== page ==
Both natural law and divine precept teaches that every conjugal act must be unitive and procreative. The pleasure emanates from the unitive or lovemaking aspect. When couples contracept, they throw back in God's face the one avenue He has chosen to generate new human life. Again, the culture of death finds a voice - this time, in the bedroom. Thus, contraception cannot really be a part of authentic love-making because couples who truly are in love do not lead each other into mortal sin. Contraception pursues the pleasure and alleged love-making aspect while rejecting the procreative potential of the marital act. This too is grave matter.
When Pope Paul VI issued Humane Vitae in 1968, which reiterated the long-standing Catholic teaching that contraception is inherently evil, he predicted that one of the effects of widespread contraception would be an increase in marital infidelity and divorce. He was right. The divorce rate among Catholic couples who contracept is the same as the national average - over 50 percent. By contrast, the divorce rate among couples who use Natural Family Planning is only three percent. It is clear that sex without consequence, which is one of the effects of contraception, not only makes one's spouse available as a partner at any time, but makes everyone else who is using a contraceptive available too.
In our Gospel today, John the Baptist recognized Jesus as the Lamb of God. We must ask ourselves if we do all that we can to ensure that others recognize Jesus in a day and age when many are skeptical that there is even a God. Jesus invites His first disciples to come and see where he stays. In 2003, the Lord still invites us to come and see what he has in store for those who remain faithful to Him to the end. The apostles were open to our Lord's call to discipleship, abandoning their personal preferences and their own attachments to go and follow Him. Let us pray that we will detach from our sins, from our hardness of heart, from the temptation to follow only those teachings of the Church that we agree with, and ultimately - our pride to come and follow Jesus just as his first disciples did so many years ago.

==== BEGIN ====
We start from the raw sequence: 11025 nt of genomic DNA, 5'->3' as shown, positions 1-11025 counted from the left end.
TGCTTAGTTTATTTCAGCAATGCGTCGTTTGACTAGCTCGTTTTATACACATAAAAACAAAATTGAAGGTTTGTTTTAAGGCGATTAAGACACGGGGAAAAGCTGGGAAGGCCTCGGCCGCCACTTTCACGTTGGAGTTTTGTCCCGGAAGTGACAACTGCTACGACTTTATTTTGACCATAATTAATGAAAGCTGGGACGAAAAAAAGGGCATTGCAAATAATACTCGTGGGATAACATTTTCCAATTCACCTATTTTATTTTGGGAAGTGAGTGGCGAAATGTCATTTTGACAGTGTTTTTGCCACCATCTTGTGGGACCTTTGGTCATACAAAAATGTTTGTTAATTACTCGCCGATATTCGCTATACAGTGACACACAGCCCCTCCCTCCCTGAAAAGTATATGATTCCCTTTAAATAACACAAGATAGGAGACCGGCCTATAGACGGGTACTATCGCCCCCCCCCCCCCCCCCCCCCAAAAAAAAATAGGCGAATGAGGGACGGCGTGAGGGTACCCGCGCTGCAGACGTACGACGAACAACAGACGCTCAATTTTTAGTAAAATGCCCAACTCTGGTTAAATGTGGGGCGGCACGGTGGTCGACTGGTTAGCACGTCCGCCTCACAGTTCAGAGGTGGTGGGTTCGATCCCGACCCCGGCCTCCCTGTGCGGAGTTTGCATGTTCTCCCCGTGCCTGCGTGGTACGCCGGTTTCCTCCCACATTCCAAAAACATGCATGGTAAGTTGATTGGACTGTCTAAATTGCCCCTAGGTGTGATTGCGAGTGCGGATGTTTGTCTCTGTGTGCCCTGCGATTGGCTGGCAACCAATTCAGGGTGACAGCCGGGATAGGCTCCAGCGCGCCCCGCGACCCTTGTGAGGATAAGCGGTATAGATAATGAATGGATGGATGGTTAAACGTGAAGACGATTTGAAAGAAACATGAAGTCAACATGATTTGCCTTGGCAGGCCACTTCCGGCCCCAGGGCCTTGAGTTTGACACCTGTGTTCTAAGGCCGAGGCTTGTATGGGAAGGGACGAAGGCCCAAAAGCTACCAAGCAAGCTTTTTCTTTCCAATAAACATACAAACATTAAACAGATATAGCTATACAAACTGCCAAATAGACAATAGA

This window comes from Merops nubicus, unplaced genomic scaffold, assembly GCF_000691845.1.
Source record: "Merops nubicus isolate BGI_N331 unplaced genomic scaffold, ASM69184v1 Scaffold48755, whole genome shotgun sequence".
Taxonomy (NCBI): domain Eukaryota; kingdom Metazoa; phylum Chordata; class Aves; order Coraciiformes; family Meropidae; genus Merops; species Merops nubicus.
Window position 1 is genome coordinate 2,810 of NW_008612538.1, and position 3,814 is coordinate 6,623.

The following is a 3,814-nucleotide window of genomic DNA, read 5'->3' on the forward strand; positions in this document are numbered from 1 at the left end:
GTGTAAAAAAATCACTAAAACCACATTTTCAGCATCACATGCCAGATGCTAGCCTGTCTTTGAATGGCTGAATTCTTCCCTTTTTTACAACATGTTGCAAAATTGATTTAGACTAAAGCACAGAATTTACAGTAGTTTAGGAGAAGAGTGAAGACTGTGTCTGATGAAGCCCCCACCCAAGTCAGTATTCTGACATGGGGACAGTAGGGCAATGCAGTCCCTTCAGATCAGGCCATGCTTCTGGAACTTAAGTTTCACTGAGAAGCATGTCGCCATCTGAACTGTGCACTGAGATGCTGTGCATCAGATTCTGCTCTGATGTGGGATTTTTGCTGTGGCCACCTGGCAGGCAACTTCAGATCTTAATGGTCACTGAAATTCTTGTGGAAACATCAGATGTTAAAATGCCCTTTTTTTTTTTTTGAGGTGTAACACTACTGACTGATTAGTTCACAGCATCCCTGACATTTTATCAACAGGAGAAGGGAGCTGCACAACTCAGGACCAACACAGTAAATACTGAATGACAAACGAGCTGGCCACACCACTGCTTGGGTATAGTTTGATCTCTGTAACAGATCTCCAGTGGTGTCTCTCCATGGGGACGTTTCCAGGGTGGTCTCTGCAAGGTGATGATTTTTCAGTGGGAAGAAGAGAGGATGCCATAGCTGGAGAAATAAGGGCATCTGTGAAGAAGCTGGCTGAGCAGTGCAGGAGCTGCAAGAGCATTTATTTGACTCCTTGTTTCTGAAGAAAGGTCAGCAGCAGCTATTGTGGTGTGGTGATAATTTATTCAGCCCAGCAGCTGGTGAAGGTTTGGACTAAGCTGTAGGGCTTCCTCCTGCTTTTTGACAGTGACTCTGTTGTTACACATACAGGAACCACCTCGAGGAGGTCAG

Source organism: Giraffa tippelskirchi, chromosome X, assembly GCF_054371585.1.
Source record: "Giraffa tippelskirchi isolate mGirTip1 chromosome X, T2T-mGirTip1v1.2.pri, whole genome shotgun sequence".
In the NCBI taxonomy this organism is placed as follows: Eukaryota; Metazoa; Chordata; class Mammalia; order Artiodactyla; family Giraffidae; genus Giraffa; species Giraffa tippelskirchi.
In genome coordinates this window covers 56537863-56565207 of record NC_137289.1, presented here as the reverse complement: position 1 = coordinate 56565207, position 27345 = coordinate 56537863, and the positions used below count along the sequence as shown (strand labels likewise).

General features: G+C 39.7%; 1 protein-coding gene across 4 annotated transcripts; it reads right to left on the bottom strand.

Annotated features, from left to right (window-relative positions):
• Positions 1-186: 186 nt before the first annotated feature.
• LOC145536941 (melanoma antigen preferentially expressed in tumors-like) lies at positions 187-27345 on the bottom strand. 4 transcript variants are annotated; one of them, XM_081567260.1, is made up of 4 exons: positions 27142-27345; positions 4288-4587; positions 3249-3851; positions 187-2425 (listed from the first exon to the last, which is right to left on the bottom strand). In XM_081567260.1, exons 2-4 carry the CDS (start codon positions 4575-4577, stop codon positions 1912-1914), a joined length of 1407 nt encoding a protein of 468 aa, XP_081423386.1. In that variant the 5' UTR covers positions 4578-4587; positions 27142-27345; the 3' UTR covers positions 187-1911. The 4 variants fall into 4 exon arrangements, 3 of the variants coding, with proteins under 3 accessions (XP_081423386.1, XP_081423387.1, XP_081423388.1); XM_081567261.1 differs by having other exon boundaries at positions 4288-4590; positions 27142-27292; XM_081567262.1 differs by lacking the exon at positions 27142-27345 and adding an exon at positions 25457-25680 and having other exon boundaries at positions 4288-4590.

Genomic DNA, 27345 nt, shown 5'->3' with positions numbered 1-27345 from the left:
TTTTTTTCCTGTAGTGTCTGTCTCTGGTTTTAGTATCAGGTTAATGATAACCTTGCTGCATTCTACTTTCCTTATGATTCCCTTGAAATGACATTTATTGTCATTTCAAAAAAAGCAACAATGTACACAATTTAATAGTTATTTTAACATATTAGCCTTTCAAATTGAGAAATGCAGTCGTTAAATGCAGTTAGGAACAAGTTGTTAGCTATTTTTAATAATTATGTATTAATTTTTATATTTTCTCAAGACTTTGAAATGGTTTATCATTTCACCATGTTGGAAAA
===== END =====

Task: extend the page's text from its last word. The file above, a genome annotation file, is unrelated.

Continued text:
We all need personal conversion and the Sacrament of Penance. I go to confession every week. Let us spur each other on to either remain upon the path or to embark upon this great adventure of obedience to the Lord and the totality of His teaching, for He is the way, the truth and the life.
Praised be Jesus Christ, now and forever!